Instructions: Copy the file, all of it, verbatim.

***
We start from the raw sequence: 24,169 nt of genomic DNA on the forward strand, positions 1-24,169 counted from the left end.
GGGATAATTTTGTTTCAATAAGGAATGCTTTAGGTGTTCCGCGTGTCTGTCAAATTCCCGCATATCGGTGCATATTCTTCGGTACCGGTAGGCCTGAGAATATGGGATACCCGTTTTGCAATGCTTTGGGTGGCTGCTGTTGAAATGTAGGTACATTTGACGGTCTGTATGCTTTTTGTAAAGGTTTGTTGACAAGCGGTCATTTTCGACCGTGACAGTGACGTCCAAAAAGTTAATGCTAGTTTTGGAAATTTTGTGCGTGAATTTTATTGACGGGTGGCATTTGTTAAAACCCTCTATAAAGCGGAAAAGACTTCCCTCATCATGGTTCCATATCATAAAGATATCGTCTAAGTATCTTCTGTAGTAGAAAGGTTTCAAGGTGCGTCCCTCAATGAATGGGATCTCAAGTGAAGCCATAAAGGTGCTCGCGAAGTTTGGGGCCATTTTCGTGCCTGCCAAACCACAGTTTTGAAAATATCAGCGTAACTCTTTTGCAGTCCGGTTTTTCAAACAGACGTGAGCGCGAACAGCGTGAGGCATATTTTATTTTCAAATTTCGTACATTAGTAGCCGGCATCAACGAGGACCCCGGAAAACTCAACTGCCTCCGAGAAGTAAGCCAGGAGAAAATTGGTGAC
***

We start from the raw sequence: 24,169 nt of genomic DNA on the forward strand, positions 1-24,169 counted from the left end.
GGGATAATTTTGTTTCAATAAGGAATGCTTTAGGTGTTCCGCGTGTCTGTCAAATTCCCGCATATCGGTGCATATTCTTCGGTACCGGTAGGCCTGAGAATATGGGATACCCGTTTTGCAATGCTTTGGGTGGCTGCTGTTGAAATGTAGGTACATTTGACGGTCTGTATGCTTTTTGTAAAGGTTTGTTGACAAGCGGTCATTTTCGACCGTGACAGTGACGTCCAAAAAGTTAATGCTAGTTTTGGAAATTTTGTGCGTGAATTTTATTGACGGGTGGCATTTGTTAAAACCCTCTATAAAGCGGAAAAGACTTCCCTCATCATGGTTCCATATCATAAAGATATCGTCTAAGTATCTTCTGTAGTAGAAAGGTTTCAAGGTGCGTCCCTCAATGAATGGGATCTCAAGTGAAGCCATAAAGGTGCTCGCGAAGTTTGGGGCCATTTTCGTGCCTGCCAAACCACAGTTTTGAAAATATCAGCGTAACTCTTTTGCAGTCCGGTTTTTCAAACAGACGTGAGCGCGAACAGCGTGAGGCATATTTTATTTTCAAATTTCGTACATTAGTAGCCGGCATCAACGAGGACCCCGGAAAACTCAACTGCCTCCGAGAAGTAAGCCAGGAGAAAATTGGTGAC